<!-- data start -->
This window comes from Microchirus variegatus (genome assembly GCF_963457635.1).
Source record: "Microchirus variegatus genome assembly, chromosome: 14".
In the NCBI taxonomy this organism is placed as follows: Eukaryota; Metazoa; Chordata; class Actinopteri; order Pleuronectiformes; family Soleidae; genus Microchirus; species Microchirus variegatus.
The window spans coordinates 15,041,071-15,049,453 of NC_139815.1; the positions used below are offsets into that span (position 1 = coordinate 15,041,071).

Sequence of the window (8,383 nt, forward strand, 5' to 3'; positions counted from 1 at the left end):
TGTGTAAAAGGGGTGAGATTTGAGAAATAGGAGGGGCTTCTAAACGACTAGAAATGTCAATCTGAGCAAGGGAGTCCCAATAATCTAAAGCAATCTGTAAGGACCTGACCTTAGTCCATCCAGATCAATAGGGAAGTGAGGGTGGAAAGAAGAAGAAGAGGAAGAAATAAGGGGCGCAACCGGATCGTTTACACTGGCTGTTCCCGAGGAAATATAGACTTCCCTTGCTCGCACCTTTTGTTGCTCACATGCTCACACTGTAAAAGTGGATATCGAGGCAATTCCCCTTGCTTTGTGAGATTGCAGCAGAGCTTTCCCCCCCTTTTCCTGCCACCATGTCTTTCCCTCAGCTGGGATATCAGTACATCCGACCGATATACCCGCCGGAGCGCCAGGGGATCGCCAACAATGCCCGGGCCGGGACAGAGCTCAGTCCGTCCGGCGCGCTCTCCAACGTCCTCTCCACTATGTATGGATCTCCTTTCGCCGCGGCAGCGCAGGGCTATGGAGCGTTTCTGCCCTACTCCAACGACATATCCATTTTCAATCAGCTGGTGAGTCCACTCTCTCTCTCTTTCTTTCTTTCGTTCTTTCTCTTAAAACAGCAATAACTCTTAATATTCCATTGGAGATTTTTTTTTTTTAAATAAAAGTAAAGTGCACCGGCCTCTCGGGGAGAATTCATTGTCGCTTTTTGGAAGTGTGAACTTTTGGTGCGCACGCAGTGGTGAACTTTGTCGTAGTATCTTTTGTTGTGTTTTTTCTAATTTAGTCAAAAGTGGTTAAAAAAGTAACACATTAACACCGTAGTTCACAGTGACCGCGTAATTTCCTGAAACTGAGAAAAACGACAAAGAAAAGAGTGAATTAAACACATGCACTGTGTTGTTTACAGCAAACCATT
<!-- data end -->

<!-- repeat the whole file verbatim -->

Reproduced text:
This window comes from Microchirus variegatus (genome assembly GCF_963457635.1).
Source record: "Microchirus variegatus genome assembly, chromosome: 14".
In the NCBI taxonomy this organism is placed as follows: Eukaryota; Metazoa; Chordata; class Actinopteri; order Pleuronectiformes; family Soleidae; genus Microchirus; species Microchirus variegatus.
The window spans coordinates 15,041,071-15,049,453 of NC_139815.1; the positions used below are offsets into that span (position 1 = coordinate 15,041,071).

Sequence of the window (8,383 nt, forward strand, 5' to 3'; positions counted from 1 at the left end):
TGTGTAAAAGGGGTGAGATTTGAGAAATAGGAGGGGCTTCTAAACGACTAGAAATGTCAATCTGAGCAAGGGAGTCCCAATAATCTAAAGCAATCTGTAAGGACCTGACCTTAGTCCATCCAGATCAATAGGGAAGTGAGGGTGGAAAGAAGAAGAAGAGGAAGAAATAAGGGGCGCAACCGGATCGTTTACACTGGCTGTTCCCGAGGAAATATAGACTTCCCTTGCTCGCACCTTTTGTTGCTCACATGCTCACACTGTAAAAGTGGATATCGAGGCAATTCCCCTTGCTTTGTGAGATTGCAGCAGAGCTTTCCCCCCCTTTTCCTGCCACCATGTCTTTCCCTCAGCTGGGATATCAGTACATCCGACCGATATACCCGCCGGAGCGCCAGGGGATCGCCAACAATGCCCGGGCCGGGACAGAGCTCAGTCCGTCCGGCGCGCTCTCCAACGTCCTCTCCACTATGTATGGATCTCCTTTCGCCGCGGCAGCGCAGGGCTATGGAGCGTTTCTGCCCTACTCCAACGACATATCCATTTTCAATCAGCTGGTGAGTCCACTCTCTCTCTCTTTCTTTCTTTCGTTCTTTCTCTTAAAACAGCAATAACTCTTAATATTCCATTGGAGATTTTTTTTTTTTAAATAAAAGTAAAGTGCACCGGCCTCTCGGGGAGAATTCATTGTCGCTTTTTGGAAGTGTGAACTTTTGGTGCGCACGCAGTGGTGAACTTTGTCGTAGTATCTTTTGTTGTGTTTTTTCTAATTTAGTCAAAAGTGGTTAAAAAAGTAACACATTAACACCGTAGTTCACAGTGACCGCGTAATTTCCTGAAACTGAGAAAAACGACAAAGAAAAGAGTGAATTAAACACATGCACTGTGTTGTTTACAGCAAACCATT